Go to previous post:
If the creek don’t rise,

Go to Electrolite's front page.

Go to next post:
Journalist Charles Pierce,

Our Admirable Sponsors

January 16, 2003

Remember Gulf War I? No you don’t.
I am tired and sick of war. Its glory is all moonshine. It is only those who have neither fired a shot nor heard the shrieks and groans of the wounded who cry aloud for blood, more vengance, more desolation. War is hell. (William Tecumseh Sherman)
[11:04 PM]
Welcome to Electrolite's comments section.
Hard-Hitting Moderator: Teresa Nielsen Hayden.

Comments on Remember:

John Farrell ::: (view all by) ::: January 17, 2003, 10:41 AM:

Great Sherman Quote: can I expect to find that as I plow through Battle Cry of Freedom?. Only finished one chapter, but McPherson's detail is great, and I'm sure I'll end up buying this rather than continuously extending it from the library. I hate being rushed when something is this good (took me almost a year to read Johnson's Modern Times).

Sylvia Li ::: (view all by) ::: January 17, 2003, 11:21 AM:

Gulp. It was hard to make myself go on, especially after that first stark image. I kept wondering if there wasn't some kind of horrible voyeurism involved, as if looking was somehow an invasion of privacy.

Yet I felt a moral obligation to look, and see... and try to understand. The human mind is not good at grasping such things. We have defenses; we simplify. We retreat to previously held positions. We invoke colliding cliches: "War is hell." / "A just war." Which one gets more weight depends on what we bring to the moment.

Vicki Rosenzweig ::: (view all by) ::: January 17, 2003, 11:31 AM:

What I remember is what it was like to be watching the war: the surreal experience of live broadcasts from Baghdad at night, all in green from the weapons fire; being, it seemed, the only American willing to travel abroad that winter; the t-shirts that sprang up as if the war was half football game, half personal grudge.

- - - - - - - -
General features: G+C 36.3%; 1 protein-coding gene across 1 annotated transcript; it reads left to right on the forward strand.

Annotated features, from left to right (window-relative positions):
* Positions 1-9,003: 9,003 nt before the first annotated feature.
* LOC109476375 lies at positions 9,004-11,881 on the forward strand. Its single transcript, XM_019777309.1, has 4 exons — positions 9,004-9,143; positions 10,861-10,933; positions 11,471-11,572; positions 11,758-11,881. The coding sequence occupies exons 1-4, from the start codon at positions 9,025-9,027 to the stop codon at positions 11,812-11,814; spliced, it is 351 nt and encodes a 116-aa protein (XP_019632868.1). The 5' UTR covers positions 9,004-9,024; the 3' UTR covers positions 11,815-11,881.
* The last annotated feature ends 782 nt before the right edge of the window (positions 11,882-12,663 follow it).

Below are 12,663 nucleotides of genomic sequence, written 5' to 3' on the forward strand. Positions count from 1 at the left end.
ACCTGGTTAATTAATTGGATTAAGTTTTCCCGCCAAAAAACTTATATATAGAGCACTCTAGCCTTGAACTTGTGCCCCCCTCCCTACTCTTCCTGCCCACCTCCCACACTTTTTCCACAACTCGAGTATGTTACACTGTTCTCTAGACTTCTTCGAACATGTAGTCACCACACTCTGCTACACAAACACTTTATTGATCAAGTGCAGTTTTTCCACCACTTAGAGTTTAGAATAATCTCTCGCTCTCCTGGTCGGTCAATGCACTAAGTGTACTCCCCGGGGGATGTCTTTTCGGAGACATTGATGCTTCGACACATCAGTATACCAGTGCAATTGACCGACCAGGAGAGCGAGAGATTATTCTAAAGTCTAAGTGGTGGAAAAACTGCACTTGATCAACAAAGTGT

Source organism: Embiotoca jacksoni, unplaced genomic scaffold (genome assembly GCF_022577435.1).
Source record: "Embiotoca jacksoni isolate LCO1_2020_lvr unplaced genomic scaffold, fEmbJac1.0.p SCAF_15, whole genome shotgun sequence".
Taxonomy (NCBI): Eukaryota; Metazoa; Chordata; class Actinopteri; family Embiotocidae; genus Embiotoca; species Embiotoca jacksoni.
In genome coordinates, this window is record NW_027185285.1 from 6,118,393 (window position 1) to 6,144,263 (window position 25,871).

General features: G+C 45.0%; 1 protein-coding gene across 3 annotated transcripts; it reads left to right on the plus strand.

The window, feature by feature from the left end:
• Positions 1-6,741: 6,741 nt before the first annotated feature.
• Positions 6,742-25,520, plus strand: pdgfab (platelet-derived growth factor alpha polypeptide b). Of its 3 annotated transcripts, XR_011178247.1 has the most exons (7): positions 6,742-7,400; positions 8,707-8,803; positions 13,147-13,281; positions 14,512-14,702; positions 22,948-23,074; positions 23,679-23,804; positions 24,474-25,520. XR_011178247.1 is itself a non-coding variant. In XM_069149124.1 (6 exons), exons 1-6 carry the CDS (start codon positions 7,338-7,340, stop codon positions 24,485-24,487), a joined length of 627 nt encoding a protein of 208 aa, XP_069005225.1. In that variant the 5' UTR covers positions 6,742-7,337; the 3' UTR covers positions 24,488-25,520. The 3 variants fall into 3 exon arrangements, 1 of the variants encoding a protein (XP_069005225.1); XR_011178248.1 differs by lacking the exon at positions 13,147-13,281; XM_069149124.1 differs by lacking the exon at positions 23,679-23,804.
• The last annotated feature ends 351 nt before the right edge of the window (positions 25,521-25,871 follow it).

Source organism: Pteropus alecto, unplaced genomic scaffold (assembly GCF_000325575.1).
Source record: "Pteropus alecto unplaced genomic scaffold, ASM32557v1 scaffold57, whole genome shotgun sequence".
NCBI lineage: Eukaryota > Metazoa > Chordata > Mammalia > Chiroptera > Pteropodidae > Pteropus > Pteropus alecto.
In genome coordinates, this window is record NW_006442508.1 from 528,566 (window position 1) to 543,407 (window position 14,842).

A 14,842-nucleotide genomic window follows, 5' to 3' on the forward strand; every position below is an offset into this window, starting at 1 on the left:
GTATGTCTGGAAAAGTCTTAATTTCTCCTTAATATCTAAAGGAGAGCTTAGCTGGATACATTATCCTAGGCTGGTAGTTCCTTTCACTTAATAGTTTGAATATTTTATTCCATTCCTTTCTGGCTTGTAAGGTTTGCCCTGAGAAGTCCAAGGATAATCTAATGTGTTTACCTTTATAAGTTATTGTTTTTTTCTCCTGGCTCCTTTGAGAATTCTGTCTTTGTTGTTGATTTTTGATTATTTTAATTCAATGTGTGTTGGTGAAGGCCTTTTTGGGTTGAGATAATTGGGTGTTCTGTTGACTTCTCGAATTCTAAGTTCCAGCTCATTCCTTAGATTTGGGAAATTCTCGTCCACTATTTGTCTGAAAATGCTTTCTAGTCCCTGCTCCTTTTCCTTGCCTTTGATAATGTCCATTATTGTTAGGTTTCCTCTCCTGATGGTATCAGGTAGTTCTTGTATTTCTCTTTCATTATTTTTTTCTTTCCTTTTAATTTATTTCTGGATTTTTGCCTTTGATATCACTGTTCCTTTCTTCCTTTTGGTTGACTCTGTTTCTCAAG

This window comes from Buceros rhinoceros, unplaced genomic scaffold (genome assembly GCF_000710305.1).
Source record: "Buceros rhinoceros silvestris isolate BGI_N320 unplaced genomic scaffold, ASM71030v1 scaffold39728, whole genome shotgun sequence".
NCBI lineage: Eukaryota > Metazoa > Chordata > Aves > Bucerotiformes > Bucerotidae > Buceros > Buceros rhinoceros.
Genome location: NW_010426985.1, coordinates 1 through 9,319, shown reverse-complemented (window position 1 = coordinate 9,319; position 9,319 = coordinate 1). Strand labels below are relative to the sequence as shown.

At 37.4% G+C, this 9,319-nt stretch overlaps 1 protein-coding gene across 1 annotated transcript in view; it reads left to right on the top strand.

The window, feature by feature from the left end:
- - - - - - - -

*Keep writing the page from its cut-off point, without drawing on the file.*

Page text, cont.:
Patrick Nielsen Hayden ::: (view all by) ::: January 17, 2003, 12:29 PM:

I am not, he noted again, a pacifist. I'm against this war.

Michael Rawdon ::: (view all by) ::: January 17, 2003, 01:00 PM:

I turned 22 on the day the Gulf War started. (What a stupid name, "Gulf War". We weren't fighting a geographical feature!) At the time it was believed by many that the war might last for years, might be "another Vietnam". This clearly turned out to be false, but I was extremely concerned that a new draft would be implemented, and I was obviously at a prime age to be drafted.

Cowboy Kahlil ::: (view all by) ::: January 17, 2003, 01:00 PM:

I'm in favor of eliminating Al Qaida. (Funny, where did all those color alerts disappear to lately?)

John Farrell ::: (view all by) ::: January 17, 2003, 01:25 PM:

My cousin Steve was an Army pilot (choppers) in the Gulf War. The Mile of Death described here I believe was described by the soldiers present as a "turkey shoot." The Iraqis were trapped and the airplanes blasted the hell out of them. Disgusting as it was to view a carbonized Iraqi soldier, at first I was wondering how many Kuwaitis he might have raped and murdered before he left and met his doom. But then I thought about what wife, children, brothers and sisters he might have left behind when he got conscripted.

I found the images of the Kurds whom Bush 1 left hanging out to dry the most moving part of this series. If there's a single thing that turned this right-leaner against GB1 (after his administration's disgusting equivocating during Tianenman Square), it was the way the Kurds were abandoned.

That said, the captions that go with some of these (for example, the insinuation that Saddam's soldiers and not Saddam lost the war) I found a tad disingenuous. Are we supposed to believe the Iraqi soldiers started the war? To blame them for the loss of the war as Turnley seems to do is a bit grotesque.

I don't suppose we'll ever be treated to the Unseen Iran Iraq War, which was also started by Saddam, and which killed millions more of his countrymen and his neighbors.